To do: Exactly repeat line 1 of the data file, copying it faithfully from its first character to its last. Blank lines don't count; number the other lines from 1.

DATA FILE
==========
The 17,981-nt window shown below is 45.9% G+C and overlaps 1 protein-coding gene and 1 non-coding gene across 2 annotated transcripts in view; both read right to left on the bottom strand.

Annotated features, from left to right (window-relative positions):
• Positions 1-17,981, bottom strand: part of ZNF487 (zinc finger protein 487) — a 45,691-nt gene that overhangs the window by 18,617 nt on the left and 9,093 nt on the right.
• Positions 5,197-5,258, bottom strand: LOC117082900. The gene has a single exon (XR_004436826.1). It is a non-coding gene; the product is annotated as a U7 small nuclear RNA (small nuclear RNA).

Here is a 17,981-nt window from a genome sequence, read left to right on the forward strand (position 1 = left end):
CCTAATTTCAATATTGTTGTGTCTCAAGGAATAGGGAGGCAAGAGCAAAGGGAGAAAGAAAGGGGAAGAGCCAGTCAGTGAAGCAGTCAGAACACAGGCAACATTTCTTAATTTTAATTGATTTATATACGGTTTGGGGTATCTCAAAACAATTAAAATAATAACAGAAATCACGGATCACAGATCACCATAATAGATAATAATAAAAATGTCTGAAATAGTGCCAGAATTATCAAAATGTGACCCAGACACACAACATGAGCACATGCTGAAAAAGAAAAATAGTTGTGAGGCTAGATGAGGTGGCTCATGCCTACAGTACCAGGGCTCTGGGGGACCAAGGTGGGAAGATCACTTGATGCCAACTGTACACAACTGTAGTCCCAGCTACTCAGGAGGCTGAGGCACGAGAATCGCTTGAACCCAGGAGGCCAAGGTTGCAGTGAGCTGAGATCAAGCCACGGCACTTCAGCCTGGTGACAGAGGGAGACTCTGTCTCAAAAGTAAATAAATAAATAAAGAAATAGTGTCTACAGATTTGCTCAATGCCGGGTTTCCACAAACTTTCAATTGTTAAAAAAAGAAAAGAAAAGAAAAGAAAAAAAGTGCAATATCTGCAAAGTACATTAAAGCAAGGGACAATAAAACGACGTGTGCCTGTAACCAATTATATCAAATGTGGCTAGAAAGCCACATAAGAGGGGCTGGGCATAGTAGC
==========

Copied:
The 17,981-nt window shown below is 45.9% G+C and overlaps 1 protein-coding gene and 1 non-coding gene across 2 annotated transcripts in view; both read right to left on the bottom strand.